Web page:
How To Use Bullets In eLearning
While some say that bullets don’t belong in eLearning, others create online courses that seem to consist entirely of bullet point lists. However, a truly effective, and digestible, eLearning experience lies somewhere in the middle. Use too many bullets and the key ideas get lost in the shuffle, while not using enough may lead to cognitive overload. Here are some helpful tips on how to use bullets in your next eLearning course:
- Stick to a single format.
Keep your bullet point formatting consistent throughout the entire list. If your first bullet is a short phrase without punctuation, then all of the other bullets should follow the same rule. Generally speaking, full sentences should end with a period, while fragments do not require any punctuation. Whenever possible, use under ten words for each bullet point, as it provides learners with snippets of information without overwhelming them.
- Include a subheading in each bullet point.
If your bullets are going to include sentences instead of short phrases, add a subheading to highlight the key idea. Write a brief headline and bold or italicize it in order to draw the learner’s attention. Otherwise, your learners aren’t able to get the information they need quickly by simply scanning the bullet point list, which defeats the purpose of using bullet points in the first place.
- Follow the Three-Line Law.
Keep your bullet point content to three lines or under. If you need any more room than that, you may want to consider breaking the list down into two or three different bullet lists to prevent cognitive overload. For example, if you realize that one of your bullets is turning out to be a paragraph long, then it may be time to give that idea its very own bullet point list. In addition, it’s best to keep your lists to 5 items or under. Keep in mind that bullets in eLearning are supposed to highlight the key takeaways, so that learners can get a grasp of the concept in a fraction of time. If you include 10 bullets, then they simply won’t absorb and remember every point.
- Each bullet stands alone.
Every bullet point starts fresh, which means that it should not contain transition words, such as firstly, lastly, etc. If you would prefer to put them in a certain order, then you may want to opt for a numbered list or just stick to the standard paragraph format. Bullet points in eLearning should also be semicolon free, as there is no need to link them together. The fact that they are all contained within the same bullet point list automatically creates an association.
- Stories and walkthroughs are not bullet-worthy.
There is some eLearning content that is simply not intended for bullet points. Stories, detailed walkthroughs, and emotionally-centered eLearning content are prime examples. If you are trying to convey a particular feeling, stick with a paragraph-based story. If you need to provide a step-by-step tutorial, go with a numbered list. Concrete facts, such as characteristics or traits, are ideally suited for bullet points, as well as more complex concepts that can be broken down into brief ideas or thoughts.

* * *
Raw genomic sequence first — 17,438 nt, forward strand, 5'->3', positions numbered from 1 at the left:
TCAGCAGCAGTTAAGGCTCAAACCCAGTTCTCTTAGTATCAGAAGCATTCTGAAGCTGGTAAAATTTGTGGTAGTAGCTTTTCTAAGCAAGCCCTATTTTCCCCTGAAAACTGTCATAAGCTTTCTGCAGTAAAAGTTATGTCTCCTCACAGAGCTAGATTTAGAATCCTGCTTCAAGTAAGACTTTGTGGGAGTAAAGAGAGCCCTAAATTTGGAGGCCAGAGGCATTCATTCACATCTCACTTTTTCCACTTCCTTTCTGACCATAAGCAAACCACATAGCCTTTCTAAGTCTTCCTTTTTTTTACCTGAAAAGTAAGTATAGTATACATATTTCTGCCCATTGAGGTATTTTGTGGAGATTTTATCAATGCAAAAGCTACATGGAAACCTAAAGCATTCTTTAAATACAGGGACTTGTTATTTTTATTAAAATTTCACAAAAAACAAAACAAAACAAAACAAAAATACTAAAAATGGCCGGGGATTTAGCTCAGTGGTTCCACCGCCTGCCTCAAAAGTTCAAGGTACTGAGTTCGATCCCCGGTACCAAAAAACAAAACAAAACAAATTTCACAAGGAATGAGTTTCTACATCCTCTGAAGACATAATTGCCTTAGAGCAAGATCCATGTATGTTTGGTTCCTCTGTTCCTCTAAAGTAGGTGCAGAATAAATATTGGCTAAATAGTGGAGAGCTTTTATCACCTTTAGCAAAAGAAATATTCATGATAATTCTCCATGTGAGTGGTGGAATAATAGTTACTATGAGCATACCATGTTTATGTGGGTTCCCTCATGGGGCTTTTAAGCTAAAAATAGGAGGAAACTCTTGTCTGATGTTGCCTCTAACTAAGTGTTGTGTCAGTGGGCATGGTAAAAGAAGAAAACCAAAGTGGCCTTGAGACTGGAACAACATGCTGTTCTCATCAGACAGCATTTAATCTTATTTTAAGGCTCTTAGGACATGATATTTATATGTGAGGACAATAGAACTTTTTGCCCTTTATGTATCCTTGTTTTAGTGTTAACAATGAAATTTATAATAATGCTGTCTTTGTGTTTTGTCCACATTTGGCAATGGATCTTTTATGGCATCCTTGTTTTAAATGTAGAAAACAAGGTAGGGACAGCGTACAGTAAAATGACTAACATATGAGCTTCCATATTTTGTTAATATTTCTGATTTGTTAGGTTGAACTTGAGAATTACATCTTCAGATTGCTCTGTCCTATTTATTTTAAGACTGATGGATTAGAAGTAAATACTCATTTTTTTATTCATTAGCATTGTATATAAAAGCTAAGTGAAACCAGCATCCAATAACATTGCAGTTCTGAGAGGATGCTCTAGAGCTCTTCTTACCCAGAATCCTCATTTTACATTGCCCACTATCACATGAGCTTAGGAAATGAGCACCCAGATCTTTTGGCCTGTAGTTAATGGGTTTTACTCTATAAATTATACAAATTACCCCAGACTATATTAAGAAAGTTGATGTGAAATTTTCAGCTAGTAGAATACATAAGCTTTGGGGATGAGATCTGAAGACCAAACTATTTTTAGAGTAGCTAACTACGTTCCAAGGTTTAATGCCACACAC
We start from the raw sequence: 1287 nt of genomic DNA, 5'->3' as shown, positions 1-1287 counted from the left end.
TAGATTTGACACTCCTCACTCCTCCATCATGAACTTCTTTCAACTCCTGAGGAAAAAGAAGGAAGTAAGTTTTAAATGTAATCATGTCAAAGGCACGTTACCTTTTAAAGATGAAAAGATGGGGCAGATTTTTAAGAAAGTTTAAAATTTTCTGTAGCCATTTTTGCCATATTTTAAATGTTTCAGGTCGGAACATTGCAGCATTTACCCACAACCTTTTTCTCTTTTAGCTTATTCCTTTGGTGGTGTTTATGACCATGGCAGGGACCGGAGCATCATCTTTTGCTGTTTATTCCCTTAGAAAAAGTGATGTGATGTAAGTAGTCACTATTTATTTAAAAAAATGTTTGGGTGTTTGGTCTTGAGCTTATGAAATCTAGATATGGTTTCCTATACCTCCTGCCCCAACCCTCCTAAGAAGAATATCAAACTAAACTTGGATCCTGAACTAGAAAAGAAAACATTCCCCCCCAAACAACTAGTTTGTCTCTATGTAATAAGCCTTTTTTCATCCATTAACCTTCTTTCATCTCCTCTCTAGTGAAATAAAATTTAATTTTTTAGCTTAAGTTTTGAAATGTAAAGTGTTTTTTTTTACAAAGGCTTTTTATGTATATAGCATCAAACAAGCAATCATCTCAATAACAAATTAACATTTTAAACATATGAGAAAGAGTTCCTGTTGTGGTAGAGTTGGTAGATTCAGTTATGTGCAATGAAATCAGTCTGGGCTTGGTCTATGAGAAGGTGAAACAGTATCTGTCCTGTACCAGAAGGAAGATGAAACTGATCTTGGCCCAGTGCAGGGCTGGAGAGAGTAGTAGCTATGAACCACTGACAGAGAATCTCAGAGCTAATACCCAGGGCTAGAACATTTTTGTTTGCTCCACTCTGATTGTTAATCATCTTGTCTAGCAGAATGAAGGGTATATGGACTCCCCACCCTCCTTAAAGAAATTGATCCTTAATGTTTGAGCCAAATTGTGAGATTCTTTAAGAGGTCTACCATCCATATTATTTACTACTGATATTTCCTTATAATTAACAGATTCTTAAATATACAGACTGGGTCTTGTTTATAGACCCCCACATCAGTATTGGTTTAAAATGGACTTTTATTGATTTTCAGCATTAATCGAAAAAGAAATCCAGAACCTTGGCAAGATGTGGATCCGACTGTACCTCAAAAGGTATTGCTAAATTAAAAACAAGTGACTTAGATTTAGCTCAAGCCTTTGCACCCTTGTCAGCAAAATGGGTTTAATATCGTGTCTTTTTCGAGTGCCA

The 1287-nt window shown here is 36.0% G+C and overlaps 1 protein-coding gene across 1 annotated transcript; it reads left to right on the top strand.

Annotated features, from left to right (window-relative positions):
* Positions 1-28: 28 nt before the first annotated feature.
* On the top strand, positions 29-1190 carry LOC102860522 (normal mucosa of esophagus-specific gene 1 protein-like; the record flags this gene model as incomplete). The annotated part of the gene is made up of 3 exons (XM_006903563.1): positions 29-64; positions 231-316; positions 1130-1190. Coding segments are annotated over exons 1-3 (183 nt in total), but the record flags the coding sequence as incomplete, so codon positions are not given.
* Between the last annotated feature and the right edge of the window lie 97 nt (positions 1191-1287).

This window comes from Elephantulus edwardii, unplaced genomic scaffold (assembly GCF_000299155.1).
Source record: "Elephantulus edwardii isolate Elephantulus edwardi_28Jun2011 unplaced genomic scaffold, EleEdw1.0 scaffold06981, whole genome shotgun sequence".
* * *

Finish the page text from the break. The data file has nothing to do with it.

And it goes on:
- Bookend bullet lists with the key takeaways.
It’s a proven fact that the human brain tends to remember items that are first and last on a list. When they are skimming the first item on the list their attention is still fresh. They are interested in learning more about the topic. Then their attention gradually gets pulled in other directions as they come to the middle of the list. Upon reaching the end, they shift their focus back onto the content and prepare to dive into the rest of the eLearning course. For this very reason, put the most important takeaways at the start and end of your bullet lists. If there are key ideas that they absolutely need to absorb before the end of the eLearning course, then make sure to make them the bullet bookends.
- Bullets can be beautiful.
Who says that bullet points have to stick to the traditional format? If you want to make your bullet lists more attention grabbing and visually pleasing, get creative and add icons, images, and interactive buttons to your bullet lists. Here are just a few of the ways you can make bullets beautiful:
- Choose an appropriate image that represents each bullet point, then use it in lieu of a black circle. For example, if the first item on your list of “edibles to avoid” is fried or processed food, include an image of donuts or French fries. There are a variety of royalty free photo and clipart sites where you can find the perfect image.
- Opt for an empty box that your learners can check once they’ve read the item. This makes it more interactive and allows them to keep track of what they’ve already learned. You can also leave space under the item so that they can jot down their own notes or observations.
- Spread your bullet list out over the page or integrate it into a stunning infographic to boost learner immersion and make it more engaging. Your learners are more likely to remember the items on the list if they are presented in full color, complete with a themed background and border.
The needs of your learners and the learning objectives are the two most essential elements to consider when using bullets in eLearning. Use these tips to boost knowledge retention and simplify subject matter. Remember, content delivery is just as important as eLearning content development.
Also interested in learning other ways to increase the effectiveness of your eLearning course? The article 6 Tips To Improve eLearning Course Navigation highlights top tips to significantly improve your eLearning course navigation.